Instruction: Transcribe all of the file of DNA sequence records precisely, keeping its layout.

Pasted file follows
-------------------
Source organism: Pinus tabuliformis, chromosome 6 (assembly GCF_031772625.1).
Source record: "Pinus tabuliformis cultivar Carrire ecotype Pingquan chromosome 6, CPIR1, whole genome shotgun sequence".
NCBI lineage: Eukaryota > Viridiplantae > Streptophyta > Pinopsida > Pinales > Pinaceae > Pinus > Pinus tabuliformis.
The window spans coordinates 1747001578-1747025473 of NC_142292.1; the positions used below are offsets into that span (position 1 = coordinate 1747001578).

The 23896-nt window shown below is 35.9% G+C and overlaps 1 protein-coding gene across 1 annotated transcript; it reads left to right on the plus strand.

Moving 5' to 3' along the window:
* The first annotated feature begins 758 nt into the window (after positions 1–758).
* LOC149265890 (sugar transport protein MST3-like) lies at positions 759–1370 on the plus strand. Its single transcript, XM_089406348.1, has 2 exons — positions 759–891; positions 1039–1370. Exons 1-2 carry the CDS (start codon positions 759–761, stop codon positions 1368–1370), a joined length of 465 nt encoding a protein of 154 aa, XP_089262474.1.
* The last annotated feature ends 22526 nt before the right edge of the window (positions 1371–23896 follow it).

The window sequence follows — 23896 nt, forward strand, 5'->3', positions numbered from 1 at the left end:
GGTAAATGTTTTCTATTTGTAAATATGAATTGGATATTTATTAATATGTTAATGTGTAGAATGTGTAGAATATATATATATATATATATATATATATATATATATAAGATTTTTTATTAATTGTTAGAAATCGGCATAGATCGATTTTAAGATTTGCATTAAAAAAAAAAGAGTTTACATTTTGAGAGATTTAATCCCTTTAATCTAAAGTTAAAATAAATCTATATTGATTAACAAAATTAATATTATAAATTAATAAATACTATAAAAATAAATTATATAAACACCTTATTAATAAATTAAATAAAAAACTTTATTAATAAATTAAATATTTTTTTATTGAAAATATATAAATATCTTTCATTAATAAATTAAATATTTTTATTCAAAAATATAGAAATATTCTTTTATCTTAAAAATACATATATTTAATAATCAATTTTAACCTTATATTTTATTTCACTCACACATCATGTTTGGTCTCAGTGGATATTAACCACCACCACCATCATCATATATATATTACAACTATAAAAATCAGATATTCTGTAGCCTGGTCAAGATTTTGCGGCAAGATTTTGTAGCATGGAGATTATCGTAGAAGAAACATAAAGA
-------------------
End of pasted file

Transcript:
Source organism: Pinus tabuliformis, chromosome 6 (assembly GCF_031772625.1).
Source record: "Pinus tabuliformis cultivar Carrire ecotype Pingquan chromosome 6, CPIR1, whole genome shotgun sequence".
NCBI lineage: Eukaryota > Viridiplantae > Streptophyta > Pinopsida > Pinales > Pinaceae > Pinus > Pinus tabuliformis.
The window spans coordinates 1747001578-1747025473 of NC_142292.1; the positions used below are offsets into that span (position 1 = coordinate 1747001578).

The 23896-nt window shown below is 35.9% G+C and overlaps 1 protein-coding gene across 1 annotated transcript; it reads left to right on the plus strand.

Moving 5' to 3' along the window:
* The first annotated feature begins 758 nt into the window (after positions 1–758).
* LOC149265890 (sugar transport protein MST3-like) lies at positions 759–1370 on the plus strand. Its single transcript, XM_089406348.1, has 2 exons — positions 759–891; positions 1039–1370. Exons 1-2 carry the CDS (start codon positions 759–761, stop codon positions 1368–1370), a joined length of 465 nt encoding a protein of 154 aa, XP_089262474.1.
* The last annotated feature ends 22526 nt before the right edge of the window (positions 1371–23896 follow it).

The window sequence follows — 23896 nt, forward strand, 5'->3', positions numbered from 1 at the left end:
GGTAAATGTTTTCTATTTGTAAATATGAATTGGATATTTATTAATATGTTAATGTGTAGAATGTGTAGAATATATATATATATATATATATATATATATATATATAAGATTTTTTATTAATTGTTAGAAATCGGCATAGATCGATTTTAAGATTTGCATTAAAAAAAAAAGAGTTTACATTTTGAGAGATTTAATCCCTTTAATCTAAAGTTAAAATAAATCTATATTGATTAACAAAATTAATATTATAAATTAATAAATACTATAAAAATAAATTATATAAACACCTTATTAATAAATTAAATAAAAAACTTTATTAATAAATTAAATATTTTTTTATTGAAAATATATAAATATCTTTCATTAATAAATTAAATATTTTTATTCAAAAATATAGAAATATTCTTTTATCTTAAAAATACATATATTTAATAATCAATTTTAACCTTATATTTTATTTCACTCACACATCATGTTTGGTCTCAGTGGATATTAACCACCACCACCATCATCATATATATATTACAACTATAAAAATCAGATATTCTGTAGCCTGGTCAAGATTTTGCGGCAAGATTTTGTAGCATGGAGATTATCGTAGAAGAAACATAAAGA